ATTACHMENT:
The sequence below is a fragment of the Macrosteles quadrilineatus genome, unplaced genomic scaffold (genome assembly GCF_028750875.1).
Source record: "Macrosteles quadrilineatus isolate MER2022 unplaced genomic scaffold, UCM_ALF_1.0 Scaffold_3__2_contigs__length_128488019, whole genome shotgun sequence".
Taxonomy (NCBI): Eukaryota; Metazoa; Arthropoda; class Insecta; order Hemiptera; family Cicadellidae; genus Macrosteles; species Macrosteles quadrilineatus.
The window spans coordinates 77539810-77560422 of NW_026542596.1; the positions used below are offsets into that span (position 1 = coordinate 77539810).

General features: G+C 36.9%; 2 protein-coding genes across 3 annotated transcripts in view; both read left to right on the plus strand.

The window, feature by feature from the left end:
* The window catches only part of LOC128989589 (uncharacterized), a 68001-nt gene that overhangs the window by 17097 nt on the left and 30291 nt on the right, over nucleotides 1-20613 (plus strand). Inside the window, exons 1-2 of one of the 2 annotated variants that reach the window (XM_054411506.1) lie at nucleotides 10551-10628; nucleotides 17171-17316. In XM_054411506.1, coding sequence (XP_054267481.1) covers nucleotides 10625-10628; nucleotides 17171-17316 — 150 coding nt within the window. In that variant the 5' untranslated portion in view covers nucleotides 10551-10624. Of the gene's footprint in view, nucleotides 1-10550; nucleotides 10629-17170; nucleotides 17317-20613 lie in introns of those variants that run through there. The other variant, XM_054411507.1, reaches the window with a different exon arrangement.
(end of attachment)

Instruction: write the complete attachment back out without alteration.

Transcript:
The sequence below is a fragment of the Macrosteles quadrilineatus genome, unplaced genomic scaffold (genome assembly GCF_028750875.1).
Source record: "Macrosteles quadrilineatus isolate MER2022 unplaced genomic scaffold, UCM_ALF_1.0 Scaffold_3__2_contigs__length_128488019, whole genome shotgun sequence".
Taxonomy (NCBI): Eukaryota; Metazoa; Arthropoda; class Insecta; order Hemiptera; family Cicadellidae; genus Macrosteles; species Macrosteles quadrilineatus.
The window spans coordinates 77539810-77560422 of NW_026542596.1; the positions used below are offsets into that span (position 1 = coordinate 77539810).

General features: G+C 36.9%; 2 protein-coding genes across 3 annotated transcripts in view; both read left to right on the plus strand.

The window, feature by feature from the left end:
* The window catches only part of LOC128989589 (uncharacterized), a 68001-nt gene that overhangs the window by 17097 nt on the left and 30291 nt on the right, over nucleotides 1-20613 (plus strand). Inside the window, exons 1-2 of one of the 2 annotated variants that reach the window (XM_054411506.1) lie at nucleotides 10551-10628; nucleotides 17171-17316. In XM_054411506.1, coding sequence (XP_054267481.1) covers nucleotides 10625-10628; nucleotides 17171-17316 — 150 coding nt within the window. In that variant the 5' untranslated portion in view covers nucleotides 10551-10624. Of the gene's footprint in view, nucleotides 1-10550; nucleotides 10629-17170; nucleotides 17317-20613 lie in introns of those variants that run through there. The other variant, XM_054411507.1, reaches the window with a different exon arrangement.